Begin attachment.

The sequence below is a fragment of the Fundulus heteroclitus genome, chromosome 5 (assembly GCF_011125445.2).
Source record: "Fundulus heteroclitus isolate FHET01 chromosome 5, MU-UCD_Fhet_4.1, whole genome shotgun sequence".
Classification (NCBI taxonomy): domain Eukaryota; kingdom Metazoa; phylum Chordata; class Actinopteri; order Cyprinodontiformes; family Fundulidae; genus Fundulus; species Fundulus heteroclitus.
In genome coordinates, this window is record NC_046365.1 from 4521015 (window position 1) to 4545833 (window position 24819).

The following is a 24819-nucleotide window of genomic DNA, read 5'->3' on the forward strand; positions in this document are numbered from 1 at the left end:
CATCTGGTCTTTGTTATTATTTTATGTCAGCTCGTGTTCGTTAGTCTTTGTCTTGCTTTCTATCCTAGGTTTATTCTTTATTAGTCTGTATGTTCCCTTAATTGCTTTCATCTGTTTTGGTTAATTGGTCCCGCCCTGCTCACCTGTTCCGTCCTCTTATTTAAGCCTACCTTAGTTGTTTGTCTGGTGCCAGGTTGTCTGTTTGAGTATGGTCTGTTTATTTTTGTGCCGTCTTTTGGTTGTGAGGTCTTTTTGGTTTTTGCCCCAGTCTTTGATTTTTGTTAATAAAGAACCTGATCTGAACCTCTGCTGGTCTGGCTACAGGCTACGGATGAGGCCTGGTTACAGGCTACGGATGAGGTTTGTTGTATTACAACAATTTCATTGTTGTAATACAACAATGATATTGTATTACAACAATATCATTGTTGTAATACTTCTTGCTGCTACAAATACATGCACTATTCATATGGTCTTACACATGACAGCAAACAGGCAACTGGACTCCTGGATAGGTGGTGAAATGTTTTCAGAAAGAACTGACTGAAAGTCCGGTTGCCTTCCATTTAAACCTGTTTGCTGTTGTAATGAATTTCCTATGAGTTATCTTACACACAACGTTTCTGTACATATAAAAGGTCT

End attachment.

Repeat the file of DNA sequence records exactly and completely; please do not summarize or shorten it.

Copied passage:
The sequence below is a fragment of the Fundulus heteroclitus genome, chromosome 5 (assembly GCF_011125445.2).
Source record: "Fundulus heteroclitus isolate FHET01 chromosome 5, MU-UCD_Fhet_4.1, whole genome shotgun sequence".
Classification (NCBI taxonomy): domain Eukaryota; kingdom Metazoa; phylum Chordata; class Actinopteri; order Cyprinodontiformes; family Fundulidae; genus Fundulus; species Fundulus heteroclitus.
In genome coordinates, this window is record NC_046365.1 from 4521015 (window position 1) to 4545833 (window position 24819).

The following is a 24819-nucleotide window of genomic DNA, read 5'->3' on the forward strand; positions in this document are numbered from 1 at the left end:
CATCTGGTCTTTGTTATTATTTTATGTCAGCTCGTGTTCGTTAGTCTTTGTCTTGCTTTCTATCCTAGGTTTATTCTTTATTAGTCTGTATGTTCCCTTAATTGCTTTCATCTGTTTTGGTTAATTGGTCCCGCCCTGCTCACCTGTTCCGTCCTCTTATTTAAGCCTACCTTAGTTGTTTGTCTGGTGCCAGGTTGTCTGTTTGAGTATGGTCTGTTTATTTTTGTGCCGTCTTTTGGTTGTGAGGTCTTTTTGGTTTTTGCCCCAGTCTTTGATTTTTGTTAATAAAGAACCTGATCTGAACCTCTGCTGGTCTGGCTACAGGCTACGGATGAGGCCTGGTTACAGGCTACGGATGAGGTTTGTTGTATTACAACAATTTCATTGTTGTAATACAACAATGATATTGTATTACAACAATATCATTGTTGTAATACTTCTTGCTGCTACAAATACATGCACTATTCATATGGTCTTACACATGACAGCAAACAGGCAACTGGACTCCTGGATAGGTGGTGAAATGTTTTCAGAAAGAACTGACTGAAAGTCCGGTTGCCTTCCATTTAAACCTGTTTGCTGTTGTAATGAATTTCCTATGAGTTATCTTACACACAACGTTTCTGTACATATAAAAGGTCT